Heinz Honored for Environmental Work: “I’ve Planted Seeds, and I Hope They Grow”
On Monday evening, as the Yale School of Forestry & Environmental Studies presented philanthropist Teresa Heinz with its highest honor, The Aldo Leopold Award, School leaders ticked off some of Heinz’s many commitments to the environmental field over the years: her work as Chair of the Heinz Endowments, which supports social and environmental causes; her founding of the Alliance to End Childhood Lead Poisoning; the annual conferences she sponsors on women’s health and the environment; and her service as U.S. delegate during the Rio Earth Summit.
But beyond the projects, conferences, and board work, there are also the stories of individuals who have been personally affected by her generosity. “She has fostered collaborations among scientists, trained future groundbreaking leaders, and provided much needed encouragement to those engaged in confronting urgent and critical environmental challenges,” said F&ES Dean Peter Crane.
During the ceremony, some of those individuals, all from the F&ES community, shared stories of how Teresa Heinz has touched their lives. One beneficiary was Ian Cheney, ’02 B.A. ’04 M.E.M., a documentary filmmaker who received a Heinz Award in 2011 for film projects that “sprinkled humor and possibility” into coverage of the sustainable food movement. He said:
It was a tremendous boost financially to receive the Heinz Award… but even more than that it was a tremendous morale boost. In documentary, as in environmental work, it can be easy to be convinced on a day-to-day basis – on a bad day in particular – that the world doesn’t need you, or the world doesn’t want you. This award was in a way Teresa and others holding up a sign, saying, ‘Keep going! The world does need you.’ That the world needed what we were doing at the time, and have continued to do…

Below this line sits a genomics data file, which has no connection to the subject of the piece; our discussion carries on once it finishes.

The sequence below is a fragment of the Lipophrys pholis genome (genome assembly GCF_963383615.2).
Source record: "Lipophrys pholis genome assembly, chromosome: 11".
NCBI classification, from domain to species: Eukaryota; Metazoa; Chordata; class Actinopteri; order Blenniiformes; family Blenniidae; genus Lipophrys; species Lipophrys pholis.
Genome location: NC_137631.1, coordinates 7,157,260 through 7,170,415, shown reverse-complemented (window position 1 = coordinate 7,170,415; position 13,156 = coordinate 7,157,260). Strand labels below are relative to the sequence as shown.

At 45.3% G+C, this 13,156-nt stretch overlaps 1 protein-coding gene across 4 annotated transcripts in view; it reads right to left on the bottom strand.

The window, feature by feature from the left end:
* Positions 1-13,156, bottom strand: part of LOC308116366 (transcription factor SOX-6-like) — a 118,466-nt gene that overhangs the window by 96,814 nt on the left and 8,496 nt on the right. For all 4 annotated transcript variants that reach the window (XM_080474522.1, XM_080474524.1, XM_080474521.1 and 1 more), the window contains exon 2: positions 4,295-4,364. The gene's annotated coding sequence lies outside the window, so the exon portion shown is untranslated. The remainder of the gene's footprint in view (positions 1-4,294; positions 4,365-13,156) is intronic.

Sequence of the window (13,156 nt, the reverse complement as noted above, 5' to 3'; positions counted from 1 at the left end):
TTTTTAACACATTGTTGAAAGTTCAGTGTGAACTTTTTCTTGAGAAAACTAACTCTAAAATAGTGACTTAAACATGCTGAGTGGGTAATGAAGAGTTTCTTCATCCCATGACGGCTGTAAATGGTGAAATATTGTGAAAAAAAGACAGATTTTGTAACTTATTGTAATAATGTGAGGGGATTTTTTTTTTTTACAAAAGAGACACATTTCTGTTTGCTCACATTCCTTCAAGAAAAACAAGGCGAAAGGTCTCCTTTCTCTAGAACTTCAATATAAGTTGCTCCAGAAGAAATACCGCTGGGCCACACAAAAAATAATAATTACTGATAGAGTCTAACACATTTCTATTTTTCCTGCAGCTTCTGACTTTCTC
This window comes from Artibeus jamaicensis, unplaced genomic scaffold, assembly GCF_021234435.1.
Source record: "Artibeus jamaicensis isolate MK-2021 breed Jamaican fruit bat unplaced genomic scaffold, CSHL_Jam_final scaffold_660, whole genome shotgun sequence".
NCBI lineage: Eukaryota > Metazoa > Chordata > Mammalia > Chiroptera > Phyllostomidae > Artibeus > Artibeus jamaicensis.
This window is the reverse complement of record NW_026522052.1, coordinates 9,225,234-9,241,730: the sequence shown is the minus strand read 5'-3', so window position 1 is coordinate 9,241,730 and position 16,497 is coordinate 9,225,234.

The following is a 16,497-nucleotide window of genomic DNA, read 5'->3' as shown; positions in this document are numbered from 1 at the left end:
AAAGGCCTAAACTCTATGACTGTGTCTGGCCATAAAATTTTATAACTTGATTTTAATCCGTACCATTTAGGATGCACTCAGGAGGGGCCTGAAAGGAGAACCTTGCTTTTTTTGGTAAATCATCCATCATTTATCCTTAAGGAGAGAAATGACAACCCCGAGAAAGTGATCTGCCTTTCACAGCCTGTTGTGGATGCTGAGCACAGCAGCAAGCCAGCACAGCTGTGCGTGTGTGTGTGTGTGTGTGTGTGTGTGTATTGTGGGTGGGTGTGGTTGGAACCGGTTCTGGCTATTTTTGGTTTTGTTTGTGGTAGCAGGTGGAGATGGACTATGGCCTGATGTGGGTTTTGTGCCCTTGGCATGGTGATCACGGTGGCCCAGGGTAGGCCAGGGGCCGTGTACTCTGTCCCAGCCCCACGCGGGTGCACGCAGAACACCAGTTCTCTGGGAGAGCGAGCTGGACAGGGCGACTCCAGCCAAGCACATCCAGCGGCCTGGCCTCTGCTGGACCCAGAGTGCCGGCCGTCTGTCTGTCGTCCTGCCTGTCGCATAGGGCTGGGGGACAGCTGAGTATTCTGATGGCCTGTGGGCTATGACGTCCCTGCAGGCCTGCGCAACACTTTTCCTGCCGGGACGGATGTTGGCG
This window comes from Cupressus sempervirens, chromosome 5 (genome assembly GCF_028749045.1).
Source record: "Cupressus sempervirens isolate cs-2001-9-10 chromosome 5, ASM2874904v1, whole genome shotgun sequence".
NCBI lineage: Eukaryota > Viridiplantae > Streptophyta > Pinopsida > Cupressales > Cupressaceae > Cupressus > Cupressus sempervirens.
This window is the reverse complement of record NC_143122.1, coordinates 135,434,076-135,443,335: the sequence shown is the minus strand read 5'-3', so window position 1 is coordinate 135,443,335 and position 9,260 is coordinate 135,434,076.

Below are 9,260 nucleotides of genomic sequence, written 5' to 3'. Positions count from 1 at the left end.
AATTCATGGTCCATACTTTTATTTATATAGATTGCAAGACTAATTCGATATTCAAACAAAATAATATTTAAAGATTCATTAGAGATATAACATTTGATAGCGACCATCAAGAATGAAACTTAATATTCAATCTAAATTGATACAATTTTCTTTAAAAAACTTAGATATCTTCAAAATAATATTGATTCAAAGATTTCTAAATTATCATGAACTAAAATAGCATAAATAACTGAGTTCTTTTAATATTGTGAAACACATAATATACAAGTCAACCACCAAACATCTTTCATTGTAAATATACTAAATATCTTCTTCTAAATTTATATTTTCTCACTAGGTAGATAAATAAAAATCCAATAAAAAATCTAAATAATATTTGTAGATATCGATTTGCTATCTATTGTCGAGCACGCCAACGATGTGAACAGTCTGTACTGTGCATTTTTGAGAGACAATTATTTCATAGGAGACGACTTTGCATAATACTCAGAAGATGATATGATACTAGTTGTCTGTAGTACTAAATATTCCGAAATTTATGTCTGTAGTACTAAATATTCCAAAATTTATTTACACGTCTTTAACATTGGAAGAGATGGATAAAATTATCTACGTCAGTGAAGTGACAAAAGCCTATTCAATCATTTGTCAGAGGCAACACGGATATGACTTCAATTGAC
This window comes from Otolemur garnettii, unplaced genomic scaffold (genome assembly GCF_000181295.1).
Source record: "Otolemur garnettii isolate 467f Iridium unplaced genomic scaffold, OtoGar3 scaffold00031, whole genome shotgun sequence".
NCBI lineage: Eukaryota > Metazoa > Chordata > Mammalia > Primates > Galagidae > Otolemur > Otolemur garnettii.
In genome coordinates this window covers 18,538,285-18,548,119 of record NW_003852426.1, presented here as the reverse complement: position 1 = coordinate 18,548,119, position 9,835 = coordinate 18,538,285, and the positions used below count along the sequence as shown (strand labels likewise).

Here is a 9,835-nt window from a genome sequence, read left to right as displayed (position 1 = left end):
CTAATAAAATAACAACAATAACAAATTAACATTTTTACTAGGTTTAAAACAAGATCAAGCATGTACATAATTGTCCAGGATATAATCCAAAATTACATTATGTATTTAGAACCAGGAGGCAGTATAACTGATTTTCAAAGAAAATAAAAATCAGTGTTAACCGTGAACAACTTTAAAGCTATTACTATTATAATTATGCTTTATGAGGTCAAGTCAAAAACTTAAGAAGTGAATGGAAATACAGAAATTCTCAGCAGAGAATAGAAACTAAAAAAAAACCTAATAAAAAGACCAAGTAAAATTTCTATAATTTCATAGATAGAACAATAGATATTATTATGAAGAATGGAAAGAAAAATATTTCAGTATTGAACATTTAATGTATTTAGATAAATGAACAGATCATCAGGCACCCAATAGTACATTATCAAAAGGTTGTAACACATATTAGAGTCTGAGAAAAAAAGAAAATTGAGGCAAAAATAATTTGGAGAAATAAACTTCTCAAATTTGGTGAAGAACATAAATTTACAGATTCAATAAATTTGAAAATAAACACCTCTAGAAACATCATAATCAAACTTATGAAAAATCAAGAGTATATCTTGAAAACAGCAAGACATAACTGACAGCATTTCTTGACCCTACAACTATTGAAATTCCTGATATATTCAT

“I think most importantly of all, though, [Heinz] conveyed a sense that this was not an award saying, ‘Thank you for everything you’ve done,’ so much as an award saying, ‘There’s still so much to be done.’… I think that combination of feeling simultaneously supported and challenged has been crucial in the years since for my own work in documentary film. Your vision has really emboldened me to take new risks and ask more difficult questions, and advance new ideas about sustainability.”
Rupal Patel ’16 M.E.M., a recipient of a Heinz scholarship, said the scholarship has made it possible for her to develop skills to address the public health challenges facing communities around the world.
“Some day I want to be part of global sustainable water management solutions that ensure access to integrated drinking water facilities for vulnerable populations… I am re-tooling my skill set now at F&ES in order to pursue effective change in the international water resource management sector. Eventually I’d like to work with International entities, such as the World Health Organization and the United Nations to provide city officials with the framework and the planning tools necessary in order to ensure sustainable development of water supply programs…
“I would like to thank you again and the Heinz Endowments for helping me pursue my goal of becoming a leader in the field of sustainable development. I never in my dreams believed I could be at such an illustrious institution as the Yale School of Forestry. It could not have been possible without your generosity.”